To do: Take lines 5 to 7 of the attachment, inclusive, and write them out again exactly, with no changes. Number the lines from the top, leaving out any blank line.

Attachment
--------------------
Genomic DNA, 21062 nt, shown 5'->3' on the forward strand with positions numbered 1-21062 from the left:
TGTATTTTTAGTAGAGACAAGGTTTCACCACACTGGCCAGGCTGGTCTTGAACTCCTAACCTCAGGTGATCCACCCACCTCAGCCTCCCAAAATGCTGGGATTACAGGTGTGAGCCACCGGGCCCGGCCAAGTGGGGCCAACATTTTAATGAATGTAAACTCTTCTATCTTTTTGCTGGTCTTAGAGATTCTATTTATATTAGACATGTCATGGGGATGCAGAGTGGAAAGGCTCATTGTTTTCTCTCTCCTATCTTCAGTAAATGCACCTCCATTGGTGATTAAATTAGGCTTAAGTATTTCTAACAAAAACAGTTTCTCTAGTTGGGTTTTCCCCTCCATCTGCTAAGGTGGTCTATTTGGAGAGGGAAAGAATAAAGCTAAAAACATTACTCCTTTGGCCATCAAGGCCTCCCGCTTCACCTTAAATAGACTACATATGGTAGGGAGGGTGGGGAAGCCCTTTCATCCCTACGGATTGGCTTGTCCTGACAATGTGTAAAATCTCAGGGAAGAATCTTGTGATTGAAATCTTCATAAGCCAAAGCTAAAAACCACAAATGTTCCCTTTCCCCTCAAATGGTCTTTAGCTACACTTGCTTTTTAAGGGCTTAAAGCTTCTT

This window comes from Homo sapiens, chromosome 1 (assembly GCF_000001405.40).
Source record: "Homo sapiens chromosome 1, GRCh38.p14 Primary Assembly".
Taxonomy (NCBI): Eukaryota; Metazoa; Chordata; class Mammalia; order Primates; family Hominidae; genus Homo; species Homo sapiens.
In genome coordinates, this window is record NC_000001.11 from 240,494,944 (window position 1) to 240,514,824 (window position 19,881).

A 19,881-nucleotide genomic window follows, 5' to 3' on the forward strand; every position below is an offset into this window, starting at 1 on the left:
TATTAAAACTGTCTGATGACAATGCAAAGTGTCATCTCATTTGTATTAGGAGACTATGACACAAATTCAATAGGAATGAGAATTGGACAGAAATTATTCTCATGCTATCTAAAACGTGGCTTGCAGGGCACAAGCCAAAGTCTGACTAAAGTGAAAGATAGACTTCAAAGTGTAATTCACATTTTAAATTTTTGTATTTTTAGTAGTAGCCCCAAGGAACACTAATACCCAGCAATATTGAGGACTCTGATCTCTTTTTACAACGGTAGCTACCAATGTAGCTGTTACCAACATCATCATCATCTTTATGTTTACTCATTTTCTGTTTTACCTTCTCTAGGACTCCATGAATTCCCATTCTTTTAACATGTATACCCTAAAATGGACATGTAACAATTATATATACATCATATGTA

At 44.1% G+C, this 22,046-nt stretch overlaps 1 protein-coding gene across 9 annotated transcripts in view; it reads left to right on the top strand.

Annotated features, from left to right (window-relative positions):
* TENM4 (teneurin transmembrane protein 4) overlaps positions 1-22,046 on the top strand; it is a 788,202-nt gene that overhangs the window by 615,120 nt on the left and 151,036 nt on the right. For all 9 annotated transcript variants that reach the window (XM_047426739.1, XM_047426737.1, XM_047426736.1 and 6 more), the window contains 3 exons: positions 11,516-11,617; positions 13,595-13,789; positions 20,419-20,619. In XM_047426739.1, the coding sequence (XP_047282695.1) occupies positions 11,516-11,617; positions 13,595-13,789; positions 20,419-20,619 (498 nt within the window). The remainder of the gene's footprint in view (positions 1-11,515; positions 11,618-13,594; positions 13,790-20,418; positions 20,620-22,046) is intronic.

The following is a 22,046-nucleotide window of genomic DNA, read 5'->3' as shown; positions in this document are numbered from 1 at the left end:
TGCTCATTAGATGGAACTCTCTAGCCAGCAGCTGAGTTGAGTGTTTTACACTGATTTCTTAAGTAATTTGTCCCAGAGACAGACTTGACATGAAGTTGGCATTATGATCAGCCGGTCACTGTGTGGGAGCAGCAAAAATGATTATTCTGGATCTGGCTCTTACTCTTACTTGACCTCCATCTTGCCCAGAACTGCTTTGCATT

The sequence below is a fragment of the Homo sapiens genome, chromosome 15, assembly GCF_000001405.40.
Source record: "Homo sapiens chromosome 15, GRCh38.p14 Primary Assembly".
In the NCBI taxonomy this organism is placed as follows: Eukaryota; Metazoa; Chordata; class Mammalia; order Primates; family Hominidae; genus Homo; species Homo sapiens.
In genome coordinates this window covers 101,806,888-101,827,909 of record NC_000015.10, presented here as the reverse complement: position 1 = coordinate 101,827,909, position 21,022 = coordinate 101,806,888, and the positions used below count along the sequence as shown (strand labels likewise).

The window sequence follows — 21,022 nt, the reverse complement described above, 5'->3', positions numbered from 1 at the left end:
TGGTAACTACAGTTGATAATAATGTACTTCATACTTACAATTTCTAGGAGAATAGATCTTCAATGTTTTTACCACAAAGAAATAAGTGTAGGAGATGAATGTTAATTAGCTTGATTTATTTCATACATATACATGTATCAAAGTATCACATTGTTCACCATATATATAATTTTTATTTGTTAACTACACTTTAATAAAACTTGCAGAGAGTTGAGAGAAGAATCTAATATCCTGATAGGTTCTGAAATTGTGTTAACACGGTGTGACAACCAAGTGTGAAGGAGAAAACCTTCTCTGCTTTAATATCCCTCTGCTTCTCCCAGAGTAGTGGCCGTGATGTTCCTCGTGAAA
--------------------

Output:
Taxonomy (NCBI): Eukaryota; Metazoa; Chordata; class Mammalia; order Primates; family Hominidae; genus Homo; species Homo sapiens.
In genome coordinates, this window is record NC_000001.11 from 240,494,944 (window position 1) to 240,514,824 (window position 19,881).

A 19,881-nucleotide genomic window follows, 5' to 3' on the forward strand; every position below is an offset into this window, starting at 1 on the left: